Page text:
From leading various youth groups at local parishes to mingling with monks and seminarians at Belmont Abbey College, I’ve been involved in many different Catholic circles over the years. No matter where I go however, there are two things every group has had in common. The first is our faith in God, obviously, but the second is ultimate frisbee. I’m not sure where exactly this tradition comes from, but frisbee is practically synonymous with Catholic recreation as far as I can tell. So when I saw Dotemu, the studio behind the excellent Streets of Rage 4, was making a sequel to a long dormant arcade game about a fictional frisbee sport I knew I had to review it.
Windjammers was originally created by Data East for the Neo Geo in 1994 and since then it has become pretty niche with only a handful of re-releases and a small community following. 18 years removed from the original, Windjammers 2 is a comeback I’m sure most of us never saw coming. Heck, I had only seen the first game briefly at a convention before the sequel was announced. Needless to say this pseudo sports game has a lot to prove if it wants to succeed in the modern era.
Windjammers 2’s gameplay preserves almost everything from the original game with classic characters, courts, and mechanics all accounted for alongside brand new ones. At the most basic level the game is a lot like Pong with players rallying a frisbee back and forth across the screen trying to score points by throwing it in the net or lobbing it onto the ground on the opponent’s side of the court. Where things start to get a little more interesting are the various trickshots at the player’s disposal including curved shots, a jumping spike, and super throws specific to each character. All of these elements combine into a fast paced experience with very little, if any, luck involved which is ideal for a competitive game.
As solid as the core gameplay is however, there aren’t that many modes to experience said gameplay in. The local and online versus modes function exactly as you would expect. There’s also an arcade mode with a few short minigames in between matches against the computer and character specific endings that function more as gags rather than storytelling. Definitely not a shining example of variety, but considering the fact that this is a budget title I can understand why even if I wanted just a bit more.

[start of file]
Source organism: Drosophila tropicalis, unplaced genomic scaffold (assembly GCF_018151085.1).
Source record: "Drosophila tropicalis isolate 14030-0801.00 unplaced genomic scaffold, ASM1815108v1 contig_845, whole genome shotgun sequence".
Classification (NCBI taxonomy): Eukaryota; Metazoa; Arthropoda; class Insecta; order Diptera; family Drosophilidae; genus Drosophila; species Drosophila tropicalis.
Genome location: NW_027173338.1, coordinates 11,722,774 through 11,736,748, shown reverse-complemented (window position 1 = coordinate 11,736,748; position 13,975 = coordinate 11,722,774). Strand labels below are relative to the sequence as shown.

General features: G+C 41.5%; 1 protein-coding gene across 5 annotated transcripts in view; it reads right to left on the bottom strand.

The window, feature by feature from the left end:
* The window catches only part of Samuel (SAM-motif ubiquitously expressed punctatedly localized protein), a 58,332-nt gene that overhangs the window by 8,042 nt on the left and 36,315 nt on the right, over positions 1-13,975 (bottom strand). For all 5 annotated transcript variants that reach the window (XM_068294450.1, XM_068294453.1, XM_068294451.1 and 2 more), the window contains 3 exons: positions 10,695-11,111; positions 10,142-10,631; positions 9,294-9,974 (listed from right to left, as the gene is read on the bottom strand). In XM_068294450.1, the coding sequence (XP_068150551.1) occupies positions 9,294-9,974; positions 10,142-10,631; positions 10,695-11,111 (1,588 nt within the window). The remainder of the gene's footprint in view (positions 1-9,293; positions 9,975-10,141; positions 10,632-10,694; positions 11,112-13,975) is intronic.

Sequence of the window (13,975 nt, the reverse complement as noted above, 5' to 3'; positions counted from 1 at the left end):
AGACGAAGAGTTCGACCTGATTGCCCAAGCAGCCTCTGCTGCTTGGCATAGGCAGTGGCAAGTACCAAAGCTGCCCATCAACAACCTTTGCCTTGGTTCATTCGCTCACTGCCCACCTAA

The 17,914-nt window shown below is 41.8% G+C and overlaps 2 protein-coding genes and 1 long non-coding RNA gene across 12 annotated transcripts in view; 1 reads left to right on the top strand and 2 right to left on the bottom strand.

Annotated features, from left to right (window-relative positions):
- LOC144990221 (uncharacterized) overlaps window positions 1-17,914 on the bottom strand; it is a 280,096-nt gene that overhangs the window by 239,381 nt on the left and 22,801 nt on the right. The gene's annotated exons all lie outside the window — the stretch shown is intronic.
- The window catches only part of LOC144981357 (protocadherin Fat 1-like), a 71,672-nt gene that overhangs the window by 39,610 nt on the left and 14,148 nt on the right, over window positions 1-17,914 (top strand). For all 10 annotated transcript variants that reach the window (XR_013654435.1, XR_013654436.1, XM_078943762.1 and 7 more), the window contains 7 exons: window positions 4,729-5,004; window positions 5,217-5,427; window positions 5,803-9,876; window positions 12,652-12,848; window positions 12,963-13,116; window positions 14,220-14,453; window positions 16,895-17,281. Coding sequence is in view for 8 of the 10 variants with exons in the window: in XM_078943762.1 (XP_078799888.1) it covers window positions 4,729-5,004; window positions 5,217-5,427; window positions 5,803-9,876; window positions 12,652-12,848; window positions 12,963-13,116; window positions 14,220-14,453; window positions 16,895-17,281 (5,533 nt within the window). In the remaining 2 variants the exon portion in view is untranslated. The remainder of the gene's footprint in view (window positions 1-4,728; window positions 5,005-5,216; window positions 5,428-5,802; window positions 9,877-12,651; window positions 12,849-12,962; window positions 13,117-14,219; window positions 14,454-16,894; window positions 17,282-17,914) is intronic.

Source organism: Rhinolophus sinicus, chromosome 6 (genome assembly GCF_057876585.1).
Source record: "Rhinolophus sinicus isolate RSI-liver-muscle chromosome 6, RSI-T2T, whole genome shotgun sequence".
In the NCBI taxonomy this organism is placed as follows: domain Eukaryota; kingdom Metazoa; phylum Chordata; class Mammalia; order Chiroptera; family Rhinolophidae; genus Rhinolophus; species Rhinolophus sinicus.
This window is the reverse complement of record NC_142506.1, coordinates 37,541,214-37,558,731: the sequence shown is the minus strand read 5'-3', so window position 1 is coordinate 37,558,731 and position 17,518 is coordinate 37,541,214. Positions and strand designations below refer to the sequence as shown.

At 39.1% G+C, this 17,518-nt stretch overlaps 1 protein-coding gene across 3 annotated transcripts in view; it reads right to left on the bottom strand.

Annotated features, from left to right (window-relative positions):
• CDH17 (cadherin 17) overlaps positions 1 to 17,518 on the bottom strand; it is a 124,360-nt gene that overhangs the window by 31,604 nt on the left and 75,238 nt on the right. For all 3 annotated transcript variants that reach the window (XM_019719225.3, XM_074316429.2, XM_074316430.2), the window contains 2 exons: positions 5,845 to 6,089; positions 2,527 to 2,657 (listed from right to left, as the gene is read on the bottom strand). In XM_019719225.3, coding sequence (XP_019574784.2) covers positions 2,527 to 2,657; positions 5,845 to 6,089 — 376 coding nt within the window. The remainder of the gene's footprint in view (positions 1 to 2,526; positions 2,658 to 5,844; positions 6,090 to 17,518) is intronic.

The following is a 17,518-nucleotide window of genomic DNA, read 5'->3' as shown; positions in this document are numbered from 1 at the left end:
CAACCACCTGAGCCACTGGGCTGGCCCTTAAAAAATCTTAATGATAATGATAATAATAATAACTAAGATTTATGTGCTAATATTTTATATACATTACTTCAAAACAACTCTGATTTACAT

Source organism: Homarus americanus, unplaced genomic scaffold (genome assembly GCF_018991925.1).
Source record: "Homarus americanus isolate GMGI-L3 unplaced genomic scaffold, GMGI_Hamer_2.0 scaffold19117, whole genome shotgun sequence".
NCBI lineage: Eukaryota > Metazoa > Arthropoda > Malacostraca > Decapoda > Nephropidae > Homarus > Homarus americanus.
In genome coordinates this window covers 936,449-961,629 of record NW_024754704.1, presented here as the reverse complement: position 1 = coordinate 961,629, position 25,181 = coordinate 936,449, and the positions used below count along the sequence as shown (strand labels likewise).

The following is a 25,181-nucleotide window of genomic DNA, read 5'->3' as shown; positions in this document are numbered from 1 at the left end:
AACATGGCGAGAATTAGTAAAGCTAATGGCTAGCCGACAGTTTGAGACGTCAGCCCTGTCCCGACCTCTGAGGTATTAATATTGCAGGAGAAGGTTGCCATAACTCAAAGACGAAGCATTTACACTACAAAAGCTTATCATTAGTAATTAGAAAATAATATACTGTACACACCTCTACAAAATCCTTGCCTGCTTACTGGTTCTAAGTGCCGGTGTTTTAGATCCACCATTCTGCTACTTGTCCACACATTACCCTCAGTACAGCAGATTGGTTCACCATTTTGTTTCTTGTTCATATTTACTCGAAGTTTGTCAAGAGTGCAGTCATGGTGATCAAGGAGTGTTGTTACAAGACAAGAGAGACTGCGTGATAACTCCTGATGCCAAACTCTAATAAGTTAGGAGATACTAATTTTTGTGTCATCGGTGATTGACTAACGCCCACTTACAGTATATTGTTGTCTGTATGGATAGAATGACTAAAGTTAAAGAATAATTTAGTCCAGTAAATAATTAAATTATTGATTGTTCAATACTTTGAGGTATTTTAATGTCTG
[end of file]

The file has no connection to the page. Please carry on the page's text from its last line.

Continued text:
The game’s presentation is also solid, but not exceptional. The artsyle is similar to the aforementioned Street of Rage 4, but more bright and colorful to match the fun and more upbeat tone of Windjammers. Sure it’s not quite as detailed as it could be, but it’s still aesthetically pleasing nonetheless. The music on the other hand was a disappointment. It fits the gameplay just fine, but it consistently seemed to fade into the background and never really left an impression on me.
Overall, despite a few flaws here and there, Windjammers 2 is a very fun game in the purest sense of the word. The fast-paced, skill-based gameplay makes it easy to understand how Windjammers became a cult classic in the first place. This is a no-brainer purchase for anyone who loves competitive multiplayer games. If this sort of game doesn’t appeal to you however, at least keep your best frisbee arm in shape, you’ll probably need it at the next parish community event.
Morality and Parental Warnings: Many of the game’s characters, both playable and in the background, wear form-fitting sports gear and swimsuits, especially on the beach-themed court. While most of the game’s character ending are harmless gags there are a few questionable ones such as Miller being involved in some sort of human experimentation/cloning program, De Lys stealing the Mona Lisa, and Wessel’s homosexual marriage proposal.
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